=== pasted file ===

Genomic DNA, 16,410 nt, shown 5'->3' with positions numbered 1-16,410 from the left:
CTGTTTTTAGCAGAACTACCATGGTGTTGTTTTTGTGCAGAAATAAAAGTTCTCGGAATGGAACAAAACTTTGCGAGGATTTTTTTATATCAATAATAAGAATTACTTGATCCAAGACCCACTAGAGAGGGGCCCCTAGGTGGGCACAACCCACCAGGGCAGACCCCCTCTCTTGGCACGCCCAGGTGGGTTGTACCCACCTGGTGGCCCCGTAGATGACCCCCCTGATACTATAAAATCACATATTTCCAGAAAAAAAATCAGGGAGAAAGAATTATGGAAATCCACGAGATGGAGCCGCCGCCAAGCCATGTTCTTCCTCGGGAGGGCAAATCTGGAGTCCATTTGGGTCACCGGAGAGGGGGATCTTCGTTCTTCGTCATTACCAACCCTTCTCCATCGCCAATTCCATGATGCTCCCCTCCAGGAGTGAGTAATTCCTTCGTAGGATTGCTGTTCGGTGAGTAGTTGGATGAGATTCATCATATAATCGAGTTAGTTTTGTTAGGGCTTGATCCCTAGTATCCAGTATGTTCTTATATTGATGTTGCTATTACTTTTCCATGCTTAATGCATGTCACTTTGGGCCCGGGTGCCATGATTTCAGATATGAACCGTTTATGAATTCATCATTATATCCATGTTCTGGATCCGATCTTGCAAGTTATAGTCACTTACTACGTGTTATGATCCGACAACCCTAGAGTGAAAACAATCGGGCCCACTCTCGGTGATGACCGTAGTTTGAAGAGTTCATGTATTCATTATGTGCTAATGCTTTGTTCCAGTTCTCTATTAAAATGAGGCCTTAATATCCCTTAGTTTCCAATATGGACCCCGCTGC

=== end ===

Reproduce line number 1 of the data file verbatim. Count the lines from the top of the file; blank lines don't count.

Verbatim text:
Genomic DNA, 16,410 nt, shown 5'->3' with positions numbered 1-16,410 from the left: